It’s 11:30 am on a Monday, we’re on the 30th floor of a fashionable New York City hotel, and Ricky Bloomfield is getting excited.
And given what he and his colleagues just showed me, I can’t blame him.
“We [took] an entire medical study and put it into an app,” says Bloomfield, an energetic pediatrician and the head of mobile technology strategy for Duke Medical Center.
The specific app that Bloomfield has previewed for me is called Autism & Beyond. It’s the result of a years-long project led by a team of Duke doctors, researchers, and programmers, including Helen Egger, who’s head of child psychology, and Guillermo Sapiro, an engineering professor. It’s one of several new apps that Apple is making available through its ResearchKit platform today.
And if the Duke team — and Apple executives, who hand-picked them — get their wish, the app could help transform how autism is diagnosed and treated around the world.
Autism & Beyond works like an elaborate, interactive selfie. The app is set up to play 20-minute videos while using an iPhone or iPad’s built-in camera to scan viewers’ facial expressions, analyze their microreactions, and then indicate if there’s a potential risk of autism.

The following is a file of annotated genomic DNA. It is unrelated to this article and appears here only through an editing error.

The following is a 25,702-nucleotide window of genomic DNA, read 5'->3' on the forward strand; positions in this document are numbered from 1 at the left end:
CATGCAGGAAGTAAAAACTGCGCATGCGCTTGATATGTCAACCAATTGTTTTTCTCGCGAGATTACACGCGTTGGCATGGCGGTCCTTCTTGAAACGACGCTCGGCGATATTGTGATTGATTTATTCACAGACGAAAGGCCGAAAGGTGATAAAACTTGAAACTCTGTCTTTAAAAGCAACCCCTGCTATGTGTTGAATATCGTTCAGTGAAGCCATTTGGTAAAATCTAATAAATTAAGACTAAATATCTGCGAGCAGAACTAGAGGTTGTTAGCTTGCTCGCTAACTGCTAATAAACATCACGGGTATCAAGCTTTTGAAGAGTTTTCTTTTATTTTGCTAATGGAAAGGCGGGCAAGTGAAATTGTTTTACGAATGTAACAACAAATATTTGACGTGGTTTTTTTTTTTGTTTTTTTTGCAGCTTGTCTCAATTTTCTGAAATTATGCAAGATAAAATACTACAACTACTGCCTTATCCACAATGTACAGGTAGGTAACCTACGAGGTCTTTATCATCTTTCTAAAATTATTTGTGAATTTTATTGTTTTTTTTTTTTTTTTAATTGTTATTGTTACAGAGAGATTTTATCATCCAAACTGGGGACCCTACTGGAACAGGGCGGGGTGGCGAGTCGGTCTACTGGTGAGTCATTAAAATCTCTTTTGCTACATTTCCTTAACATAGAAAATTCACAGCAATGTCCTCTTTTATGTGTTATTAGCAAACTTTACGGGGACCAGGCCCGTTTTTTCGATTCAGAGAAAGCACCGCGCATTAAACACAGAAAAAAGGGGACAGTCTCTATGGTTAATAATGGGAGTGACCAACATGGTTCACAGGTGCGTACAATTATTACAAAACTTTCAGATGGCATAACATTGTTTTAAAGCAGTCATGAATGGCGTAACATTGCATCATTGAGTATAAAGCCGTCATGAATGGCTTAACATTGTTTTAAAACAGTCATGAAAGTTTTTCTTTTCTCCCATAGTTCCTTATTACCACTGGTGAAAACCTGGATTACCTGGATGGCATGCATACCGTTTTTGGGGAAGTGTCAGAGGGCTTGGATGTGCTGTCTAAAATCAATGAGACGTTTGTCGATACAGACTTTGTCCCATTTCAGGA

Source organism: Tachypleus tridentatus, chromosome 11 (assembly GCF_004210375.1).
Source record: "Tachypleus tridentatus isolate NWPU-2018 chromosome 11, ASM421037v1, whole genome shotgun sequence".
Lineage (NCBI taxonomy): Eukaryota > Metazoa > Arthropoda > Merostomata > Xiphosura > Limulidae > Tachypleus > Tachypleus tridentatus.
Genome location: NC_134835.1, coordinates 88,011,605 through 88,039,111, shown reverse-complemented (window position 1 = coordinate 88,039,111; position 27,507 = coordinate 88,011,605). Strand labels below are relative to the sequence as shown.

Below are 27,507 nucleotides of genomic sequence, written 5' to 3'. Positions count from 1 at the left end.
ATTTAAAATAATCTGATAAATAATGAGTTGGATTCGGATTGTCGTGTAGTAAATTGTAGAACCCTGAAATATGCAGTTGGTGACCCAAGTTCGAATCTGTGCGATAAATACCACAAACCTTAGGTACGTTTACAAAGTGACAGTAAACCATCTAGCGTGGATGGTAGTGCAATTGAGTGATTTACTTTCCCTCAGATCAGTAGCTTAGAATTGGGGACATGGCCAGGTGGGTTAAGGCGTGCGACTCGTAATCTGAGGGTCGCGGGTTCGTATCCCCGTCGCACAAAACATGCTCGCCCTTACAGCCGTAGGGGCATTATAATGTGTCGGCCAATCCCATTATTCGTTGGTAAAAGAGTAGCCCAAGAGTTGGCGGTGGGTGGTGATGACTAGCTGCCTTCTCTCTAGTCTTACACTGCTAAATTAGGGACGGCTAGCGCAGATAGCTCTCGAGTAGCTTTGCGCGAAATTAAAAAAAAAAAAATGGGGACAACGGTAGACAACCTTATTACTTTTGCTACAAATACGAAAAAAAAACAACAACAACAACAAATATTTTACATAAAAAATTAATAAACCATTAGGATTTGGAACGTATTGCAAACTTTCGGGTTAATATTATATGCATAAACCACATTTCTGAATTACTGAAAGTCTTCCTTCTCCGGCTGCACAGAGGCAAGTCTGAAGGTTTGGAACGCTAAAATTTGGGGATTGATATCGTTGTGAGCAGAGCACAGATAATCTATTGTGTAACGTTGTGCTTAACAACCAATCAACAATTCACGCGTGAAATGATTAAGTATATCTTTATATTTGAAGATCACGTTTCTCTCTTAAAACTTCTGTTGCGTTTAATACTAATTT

It’s intended for parents to use with their children, who see videos of lights, sounds, and storytellers. The demo I get is far less comprehensive. But it’s a good example of how Autism & Beyond is designed to work.
When I smile, the dots that line the video version of my face turn green. When I frown, they shade red.
After the app collects enough of those visual patterns, it’s able to offer real-time and evidence-based feedback, such as whether a parent should seek out a doctor based on the child’s indicators for autism.
The app was created to provoke the same instinctual responses that a psychologist like Egger wants to gauge in a clinic, as she tries to diagnose autistic children. And the Duke researchers hope that parents will start using Autism & Beyond to build up a video library of a child’s reactions, which could help doctors prioritize the most at-risk children and bring them into the office for in-person diagnosis.
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SOURCE: Vox, Dan Diamond